Discovering Landcare | Maddy Braddon

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Maddy Braddon, an infectiously energetic 21 year old Environmental Science / Marine Science student at Southern Cross University, has spent a good chunk of her life in nature. This contact with nature eventually lead her to Landcare, and most recently Intrepid Landcare. Hear what she had to say about her recent conference experience in Melbourne.

Words by Maddy Braddon, Northern Rivers NSW

Moving a lot throughout New South Wales, bush walking, learning about nature and becoming an environmentalist lead to my discovery of Landcare. However, until recently, my involvement was limited to a few community tree planting days and working bees. Then I found out about Intrepid Landcare: an exciting new take on traditional Landcare, focusing on adventure, fun, leadership and most of all – young people.

In August I attended my first Intrepid Landcare event: ‘Weeds and Waves’, a day for young people – with a twist. It involved kayaking down the Brunswick River, in a beautiful, scenic coastal town in Northern New South Wales. I loved the idea of casual planting and weeding with the added fun of donated pizza (thanks Sticky Fingers Brunswick Heads) an eco-tour, bird watching and kayaking with awesome people! Typically, young people are very busy. Out there dream chasing, adventuring or working several jobs and/or studying full time. Hectic. I totally get it. So what really captivated me was the no lock in contract vibes about Intrepid Landcare. It was created by young people, for young people.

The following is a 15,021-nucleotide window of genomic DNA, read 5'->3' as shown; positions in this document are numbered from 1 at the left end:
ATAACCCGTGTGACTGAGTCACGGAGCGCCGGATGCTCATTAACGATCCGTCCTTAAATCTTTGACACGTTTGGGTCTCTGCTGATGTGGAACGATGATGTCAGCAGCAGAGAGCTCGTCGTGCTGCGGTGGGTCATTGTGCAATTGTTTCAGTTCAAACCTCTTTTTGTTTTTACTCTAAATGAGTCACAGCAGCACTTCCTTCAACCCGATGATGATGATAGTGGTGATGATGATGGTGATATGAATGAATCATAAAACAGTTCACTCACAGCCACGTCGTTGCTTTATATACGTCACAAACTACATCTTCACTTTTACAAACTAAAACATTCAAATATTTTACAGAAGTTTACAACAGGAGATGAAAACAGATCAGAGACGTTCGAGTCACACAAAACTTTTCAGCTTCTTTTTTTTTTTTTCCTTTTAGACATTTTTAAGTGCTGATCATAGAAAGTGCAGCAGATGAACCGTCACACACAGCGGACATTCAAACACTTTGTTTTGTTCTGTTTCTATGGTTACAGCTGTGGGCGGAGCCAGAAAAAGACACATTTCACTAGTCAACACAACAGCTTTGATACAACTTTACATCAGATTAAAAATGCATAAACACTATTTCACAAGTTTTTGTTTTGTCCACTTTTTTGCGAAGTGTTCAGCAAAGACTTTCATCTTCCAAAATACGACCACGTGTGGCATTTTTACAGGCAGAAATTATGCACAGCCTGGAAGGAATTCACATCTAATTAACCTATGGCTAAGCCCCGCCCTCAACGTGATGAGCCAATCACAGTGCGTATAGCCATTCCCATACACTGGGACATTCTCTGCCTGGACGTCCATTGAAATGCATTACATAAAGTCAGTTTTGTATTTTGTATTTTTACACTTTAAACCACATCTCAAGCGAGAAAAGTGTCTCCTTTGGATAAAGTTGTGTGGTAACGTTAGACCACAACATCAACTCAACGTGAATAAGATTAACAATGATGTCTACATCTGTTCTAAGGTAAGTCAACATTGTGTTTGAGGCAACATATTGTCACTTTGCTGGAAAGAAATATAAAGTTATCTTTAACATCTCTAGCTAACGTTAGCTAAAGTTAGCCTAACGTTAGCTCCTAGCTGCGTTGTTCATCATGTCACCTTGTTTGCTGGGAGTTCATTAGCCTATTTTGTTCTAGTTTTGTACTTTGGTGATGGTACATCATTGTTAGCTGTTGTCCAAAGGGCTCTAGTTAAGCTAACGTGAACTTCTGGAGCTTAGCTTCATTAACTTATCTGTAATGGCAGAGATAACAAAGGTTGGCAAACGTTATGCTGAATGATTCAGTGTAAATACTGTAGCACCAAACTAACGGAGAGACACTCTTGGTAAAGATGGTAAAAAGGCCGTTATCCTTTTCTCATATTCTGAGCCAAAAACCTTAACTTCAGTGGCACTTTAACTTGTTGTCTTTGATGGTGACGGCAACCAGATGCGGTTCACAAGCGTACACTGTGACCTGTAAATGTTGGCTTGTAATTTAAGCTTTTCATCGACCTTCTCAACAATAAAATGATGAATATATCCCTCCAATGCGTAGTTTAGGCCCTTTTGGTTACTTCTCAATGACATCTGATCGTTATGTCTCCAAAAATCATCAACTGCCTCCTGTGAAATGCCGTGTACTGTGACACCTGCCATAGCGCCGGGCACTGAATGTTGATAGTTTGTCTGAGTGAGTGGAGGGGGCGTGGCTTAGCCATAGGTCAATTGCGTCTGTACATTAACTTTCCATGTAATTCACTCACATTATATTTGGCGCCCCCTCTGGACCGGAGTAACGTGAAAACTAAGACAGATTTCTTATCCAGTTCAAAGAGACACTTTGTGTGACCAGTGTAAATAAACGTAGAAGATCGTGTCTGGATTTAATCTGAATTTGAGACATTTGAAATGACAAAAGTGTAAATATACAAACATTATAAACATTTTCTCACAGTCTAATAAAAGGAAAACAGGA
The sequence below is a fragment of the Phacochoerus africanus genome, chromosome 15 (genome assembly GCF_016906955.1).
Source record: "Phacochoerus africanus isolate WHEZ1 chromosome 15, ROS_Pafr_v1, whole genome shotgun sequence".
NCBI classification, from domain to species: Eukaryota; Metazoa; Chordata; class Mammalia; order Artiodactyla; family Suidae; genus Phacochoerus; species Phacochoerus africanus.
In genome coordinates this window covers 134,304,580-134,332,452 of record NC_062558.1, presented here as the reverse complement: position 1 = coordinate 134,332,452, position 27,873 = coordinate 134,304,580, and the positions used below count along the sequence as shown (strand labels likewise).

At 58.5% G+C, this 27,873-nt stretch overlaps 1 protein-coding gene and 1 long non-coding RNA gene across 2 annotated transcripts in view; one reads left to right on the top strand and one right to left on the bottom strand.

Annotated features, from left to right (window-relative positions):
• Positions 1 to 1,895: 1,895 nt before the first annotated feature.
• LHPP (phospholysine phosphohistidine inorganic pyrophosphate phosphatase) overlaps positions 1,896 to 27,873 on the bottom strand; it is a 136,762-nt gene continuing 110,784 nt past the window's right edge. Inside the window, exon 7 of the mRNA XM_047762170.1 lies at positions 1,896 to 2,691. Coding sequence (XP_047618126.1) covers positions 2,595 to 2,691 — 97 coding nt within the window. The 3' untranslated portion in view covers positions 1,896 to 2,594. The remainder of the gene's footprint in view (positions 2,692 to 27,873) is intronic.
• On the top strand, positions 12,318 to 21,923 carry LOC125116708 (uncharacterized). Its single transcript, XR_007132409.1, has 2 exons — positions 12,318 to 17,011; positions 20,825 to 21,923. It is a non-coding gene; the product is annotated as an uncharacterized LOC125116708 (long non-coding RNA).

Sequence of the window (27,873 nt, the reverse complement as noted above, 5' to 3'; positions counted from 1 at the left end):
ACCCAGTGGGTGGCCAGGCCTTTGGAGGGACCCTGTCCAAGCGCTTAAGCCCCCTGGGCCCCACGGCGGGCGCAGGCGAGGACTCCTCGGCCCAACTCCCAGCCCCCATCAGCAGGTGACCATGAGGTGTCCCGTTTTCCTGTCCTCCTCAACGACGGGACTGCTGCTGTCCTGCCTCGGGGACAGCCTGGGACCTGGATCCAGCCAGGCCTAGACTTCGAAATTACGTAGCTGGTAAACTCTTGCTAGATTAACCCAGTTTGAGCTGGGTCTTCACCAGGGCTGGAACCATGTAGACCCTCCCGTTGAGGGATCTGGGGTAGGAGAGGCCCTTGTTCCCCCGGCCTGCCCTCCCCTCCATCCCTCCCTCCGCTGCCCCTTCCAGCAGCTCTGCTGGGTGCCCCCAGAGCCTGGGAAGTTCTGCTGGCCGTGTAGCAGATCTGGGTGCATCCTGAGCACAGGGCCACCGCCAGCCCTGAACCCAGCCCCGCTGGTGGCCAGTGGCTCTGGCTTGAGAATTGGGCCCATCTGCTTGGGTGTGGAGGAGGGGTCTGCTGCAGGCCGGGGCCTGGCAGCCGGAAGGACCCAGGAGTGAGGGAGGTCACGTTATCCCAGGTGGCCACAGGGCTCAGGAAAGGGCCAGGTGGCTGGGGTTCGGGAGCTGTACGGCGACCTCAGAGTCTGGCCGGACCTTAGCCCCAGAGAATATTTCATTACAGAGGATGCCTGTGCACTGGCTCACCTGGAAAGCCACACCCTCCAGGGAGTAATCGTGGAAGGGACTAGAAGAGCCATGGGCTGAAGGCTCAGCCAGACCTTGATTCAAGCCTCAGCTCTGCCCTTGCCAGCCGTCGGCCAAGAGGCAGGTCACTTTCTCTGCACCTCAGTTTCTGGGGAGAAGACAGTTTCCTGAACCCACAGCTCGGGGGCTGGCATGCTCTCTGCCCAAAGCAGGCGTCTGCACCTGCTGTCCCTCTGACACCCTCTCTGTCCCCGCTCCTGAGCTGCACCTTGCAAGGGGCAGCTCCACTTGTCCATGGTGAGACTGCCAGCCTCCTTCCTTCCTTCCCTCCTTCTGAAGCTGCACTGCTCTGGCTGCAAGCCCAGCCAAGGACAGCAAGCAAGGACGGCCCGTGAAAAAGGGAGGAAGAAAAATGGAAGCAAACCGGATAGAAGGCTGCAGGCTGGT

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Photo: Fun group of young people out for a sunny day at the ‘Weeds & Waves’ event in Brunswick Heads (me on the far right).

After this event, I Facebook/ Instagram stalked Intrepid Landcare, and came across the opportunity to apply to be sponsored to attend the 2016 National Landcare Conference!

I was successful!

Arriving on Wurundjeri Country was very special and eye opening. I cannot even begin to explain how much this kind of experience benefited me. As a young, rural aspiring environmentalist/ environmental scientist, attending such a huge networking event is priceless- these experiences don’t come cheaply, and they don’t come around often where I live.

Out of the conference, there were a few major themes that stuck out to me:


My main concern is Climate Change. I worry about what increasing fires, floods, droughts and irregular rainfall will mean for our native vegetation, our coast lines and our unique wildlife. Landcare has a fundamental role to play in strengthening our land, water and biodiversity through all of the on-ground activities undertaken by the thousands of amazing Landcare groups. This is why I want to get more involved with Intrepid Landcare in my area, the Northern Rivers. I feel that by engaging the next generation in caring for country, we have the chance to help make Australia more resilient to the effects of a changing, warming, wilder climate. We need to make sure that the doors are open for people from marginalised groups, too, which is an area I see that could be improved upon.